Long before English fishermen and fur traders began frequenting the waters of Monhegan, Damariscove and Pemaquid, Native Americans inhabited the area. As recently as the first decade of the 17th century, there was a sizable Wabanaki settlement on the Pemaquid Peninsula. However, by the time a year-round English settlement was established in the 1620's, the area's Indian population was reduced to a fraction of its previous numbers.

In 1631 two merchants from Bristol, England became patent-holding proprietors of Pemaquid, acquiring 12,000 acres plus 100 acres for every settler they brought over from England. By 1665, there were approximately 30 houses existing at Colonial Pemaquid, and by the early 1670's Pemaquid may have had a population of between 150 and 200 people. The settlement, however, was part of an unstable frontier on the northern fringe of British territory that was also claimed by the French.

As a point of contact and conflict with the French and the Native Americans who often joined them, Pemaquid was subject to several devastations. The first occurred in 1676, when the Abenaki Indians burned the village during a King Philip's War regional uprising. Fort Charles, a wooden fortification, was constructed the following year, but it and the rebuilt village were demolished in a 1689 attack. In 1692 Fort William Henry, probably New England's first stone fortification, was erected by the Massachusetts Bay Colony. Within four years it too was leveled by the combined efforts of the French and Wabanakis, and the Pemaquid settlement was abandoned for 30 years.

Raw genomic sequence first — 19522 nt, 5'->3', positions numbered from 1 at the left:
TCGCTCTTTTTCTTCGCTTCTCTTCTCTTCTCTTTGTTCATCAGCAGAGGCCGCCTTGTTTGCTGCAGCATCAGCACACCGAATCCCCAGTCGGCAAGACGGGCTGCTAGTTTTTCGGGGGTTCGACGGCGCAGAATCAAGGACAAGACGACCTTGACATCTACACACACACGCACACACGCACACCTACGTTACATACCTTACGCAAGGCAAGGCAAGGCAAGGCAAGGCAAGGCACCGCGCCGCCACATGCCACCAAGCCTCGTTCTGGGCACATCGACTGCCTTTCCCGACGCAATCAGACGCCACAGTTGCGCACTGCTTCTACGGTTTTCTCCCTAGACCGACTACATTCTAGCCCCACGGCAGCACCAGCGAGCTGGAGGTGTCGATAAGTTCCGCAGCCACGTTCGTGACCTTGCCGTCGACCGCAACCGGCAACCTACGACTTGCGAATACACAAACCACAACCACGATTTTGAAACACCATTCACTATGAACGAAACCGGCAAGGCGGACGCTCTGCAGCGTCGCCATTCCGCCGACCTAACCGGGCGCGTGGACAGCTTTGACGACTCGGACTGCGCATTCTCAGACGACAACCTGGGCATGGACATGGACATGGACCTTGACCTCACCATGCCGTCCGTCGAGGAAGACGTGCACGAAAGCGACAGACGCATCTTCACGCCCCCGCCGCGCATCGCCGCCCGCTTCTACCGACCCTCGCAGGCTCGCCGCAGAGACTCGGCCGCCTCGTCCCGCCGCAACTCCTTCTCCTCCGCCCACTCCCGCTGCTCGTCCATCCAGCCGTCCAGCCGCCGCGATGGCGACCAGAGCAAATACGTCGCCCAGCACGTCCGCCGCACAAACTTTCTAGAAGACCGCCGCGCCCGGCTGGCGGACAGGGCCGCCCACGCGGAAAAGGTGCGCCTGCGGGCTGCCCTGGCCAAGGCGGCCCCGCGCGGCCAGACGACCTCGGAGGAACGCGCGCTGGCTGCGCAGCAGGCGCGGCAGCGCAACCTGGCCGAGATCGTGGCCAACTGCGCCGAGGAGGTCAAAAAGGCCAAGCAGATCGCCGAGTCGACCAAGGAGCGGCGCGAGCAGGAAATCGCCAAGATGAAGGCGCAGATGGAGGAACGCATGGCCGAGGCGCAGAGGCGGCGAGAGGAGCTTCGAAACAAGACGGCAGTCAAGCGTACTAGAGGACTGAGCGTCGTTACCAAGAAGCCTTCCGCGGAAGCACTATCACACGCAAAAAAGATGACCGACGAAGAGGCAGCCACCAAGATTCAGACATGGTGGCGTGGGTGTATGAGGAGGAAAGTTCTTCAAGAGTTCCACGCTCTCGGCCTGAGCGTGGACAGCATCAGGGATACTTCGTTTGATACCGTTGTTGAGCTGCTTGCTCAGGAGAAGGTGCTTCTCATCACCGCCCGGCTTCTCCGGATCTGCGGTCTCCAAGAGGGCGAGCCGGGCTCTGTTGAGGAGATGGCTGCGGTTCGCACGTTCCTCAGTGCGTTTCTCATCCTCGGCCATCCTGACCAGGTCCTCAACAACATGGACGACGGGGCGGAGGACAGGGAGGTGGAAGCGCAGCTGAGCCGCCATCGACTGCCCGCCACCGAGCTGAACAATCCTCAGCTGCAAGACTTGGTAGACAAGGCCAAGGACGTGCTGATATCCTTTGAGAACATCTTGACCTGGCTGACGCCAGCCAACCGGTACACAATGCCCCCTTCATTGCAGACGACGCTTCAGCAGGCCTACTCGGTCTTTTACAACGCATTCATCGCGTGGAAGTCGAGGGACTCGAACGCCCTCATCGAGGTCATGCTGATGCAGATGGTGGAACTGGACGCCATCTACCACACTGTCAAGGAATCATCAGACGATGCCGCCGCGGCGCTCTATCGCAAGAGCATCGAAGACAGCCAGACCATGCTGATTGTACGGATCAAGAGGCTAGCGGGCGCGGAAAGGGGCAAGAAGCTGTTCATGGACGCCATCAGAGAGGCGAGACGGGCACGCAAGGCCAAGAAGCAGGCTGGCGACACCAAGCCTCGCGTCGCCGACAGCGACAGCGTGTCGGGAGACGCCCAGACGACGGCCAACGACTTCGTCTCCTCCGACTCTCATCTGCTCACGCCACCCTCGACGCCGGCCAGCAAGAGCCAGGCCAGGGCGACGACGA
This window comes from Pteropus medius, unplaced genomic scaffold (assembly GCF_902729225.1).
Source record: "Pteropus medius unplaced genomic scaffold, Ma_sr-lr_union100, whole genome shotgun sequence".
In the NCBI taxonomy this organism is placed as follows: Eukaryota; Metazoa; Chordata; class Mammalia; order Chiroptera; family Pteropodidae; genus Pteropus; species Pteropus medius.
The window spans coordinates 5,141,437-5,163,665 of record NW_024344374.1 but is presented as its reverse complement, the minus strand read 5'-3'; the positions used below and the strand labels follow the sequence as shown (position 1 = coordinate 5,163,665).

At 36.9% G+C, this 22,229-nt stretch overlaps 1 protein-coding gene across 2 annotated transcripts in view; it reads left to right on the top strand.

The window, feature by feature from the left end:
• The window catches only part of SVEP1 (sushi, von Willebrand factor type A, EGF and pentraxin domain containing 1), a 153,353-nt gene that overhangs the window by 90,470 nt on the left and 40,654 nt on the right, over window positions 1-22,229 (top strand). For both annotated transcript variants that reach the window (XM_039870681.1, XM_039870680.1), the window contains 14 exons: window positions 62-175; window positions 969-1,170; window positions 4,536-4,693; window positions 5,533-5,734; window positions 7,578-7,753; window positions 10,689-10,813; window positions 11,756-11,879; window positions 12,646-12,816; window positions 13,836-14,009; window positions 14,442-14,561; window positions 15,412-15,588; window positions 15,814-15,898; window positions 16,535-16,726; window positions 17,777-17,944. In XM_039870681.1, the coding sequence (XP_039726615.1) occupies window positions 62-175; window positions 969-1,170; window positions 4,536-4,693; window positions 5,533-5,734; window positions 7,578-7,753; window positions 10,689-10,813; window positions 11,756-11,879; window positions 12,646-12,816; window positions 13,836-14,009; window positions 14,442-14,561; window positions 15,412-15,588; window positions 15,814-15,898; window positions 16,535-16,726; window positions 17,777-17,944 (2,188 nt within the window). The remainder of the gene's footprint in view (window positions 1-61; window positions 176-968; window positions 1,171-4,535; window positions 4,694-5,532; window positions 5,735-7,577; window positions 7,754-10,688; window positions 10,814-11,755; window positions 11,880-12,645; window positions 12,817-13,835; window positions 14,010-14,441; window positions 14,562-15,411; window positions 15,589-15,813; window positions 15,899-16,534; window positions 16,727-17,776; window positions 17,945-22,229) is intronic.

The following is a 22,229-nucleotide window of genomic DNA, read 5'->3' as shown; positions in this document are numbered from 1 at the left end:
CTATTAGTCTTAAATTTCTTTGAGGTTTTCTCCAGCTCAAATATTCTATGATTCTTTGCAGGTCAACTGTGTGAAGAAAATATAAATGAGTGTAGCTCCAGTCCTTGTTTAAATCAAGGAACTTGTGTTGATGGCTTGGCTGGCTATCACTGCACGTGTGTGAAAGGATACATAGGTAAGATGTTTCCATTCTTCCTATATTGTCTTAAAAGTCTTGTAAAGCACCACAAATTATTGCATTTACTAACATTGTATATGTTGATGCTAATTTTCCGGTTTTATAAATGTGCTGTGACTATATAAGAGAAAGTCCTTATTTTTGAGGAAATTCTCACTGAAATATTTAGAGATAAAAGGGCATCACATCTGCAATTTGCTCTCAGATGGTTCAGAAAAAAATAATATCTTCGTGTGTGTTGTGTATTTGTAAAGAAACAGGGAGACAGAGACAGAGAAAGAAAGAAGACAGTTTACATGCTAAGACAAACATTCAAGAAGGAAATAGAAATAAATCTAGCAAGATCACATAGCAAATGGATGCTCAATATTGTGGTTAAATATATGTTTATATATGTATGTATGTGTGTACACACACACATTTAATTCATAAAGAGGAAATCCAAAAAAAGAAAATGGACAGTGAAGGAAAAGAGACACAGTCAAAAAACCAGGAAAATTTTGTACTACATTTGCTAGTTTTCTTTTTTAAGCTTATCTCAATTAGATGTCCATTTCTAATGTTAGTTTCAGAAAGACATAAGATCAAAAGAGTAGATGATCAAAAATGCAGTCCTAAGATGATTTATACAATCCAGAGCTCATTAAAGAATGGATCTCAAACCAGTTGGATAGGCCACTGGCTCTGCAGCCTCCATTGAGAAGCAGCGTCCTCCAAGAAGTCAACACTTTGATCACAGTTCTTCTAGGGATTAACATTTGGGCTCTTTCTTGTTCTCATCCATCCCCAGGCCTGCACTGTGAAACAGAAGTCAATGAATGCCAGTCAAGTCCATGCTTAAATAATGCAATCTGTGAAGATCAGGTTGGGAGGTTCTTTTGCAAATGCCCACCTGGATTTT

In 1729 a British officer, Colonel David Dunbar (who bore the title Surveyor of His Majesty's Woods in American) built Fort Frederick on the ruins of Fort William Henry. Dunbar established a third settlement, laying out streets, framing 30 to 40 houses, and recruiting as many as 200 residents. However, when Dunbar's claim to the land was disputed by the Massachusetts government in 1732, he was forced to leave, and the community gradually dispersed. Fort Frederick was defended against several further French and/or Indian attacks, but was decommissioned in 1759. Pemaquid and its succession of forts were then forgotten for almost 150 years.

Colonial Pemaquid Time Line

1605 George Weymouth discovered Pemaquid and captured five Indians who lived in the village there.
1607 The Popham Colony visited Pemaquid on their way to their destination at present Phippsburg.
1610's Seasonal English fishing stations were probably established at Pemaquid.
1614 John Smith explored and mapped the area around Pemaquid.
1615 - 1617 The Indian village at Pemaquid was probably destroyed and/or abandoned during Indian wars.
1621 Samoset, an Indian from the Pemaquid area, welcomed the Pilgrims at Plimoth Plantation.
1622 Edward Winslow was given supplies by Pemaquid area fishermen to help sustain the Pilgrims.
1625 - 1629 A permanent, year-round English settlement was established at Pemaquid. (Exact dates conflict.)
1630 - 1650 Pemaquid was probably at its peak as the English fur trading center in Maine.
1630 Abraham Shurt built a fortified warehouse for trading goods at Pemaquid.
1631 Robert Aldworth and Gyles Elbridge became proprietors of Pemaquid through the Pemaquid Patent.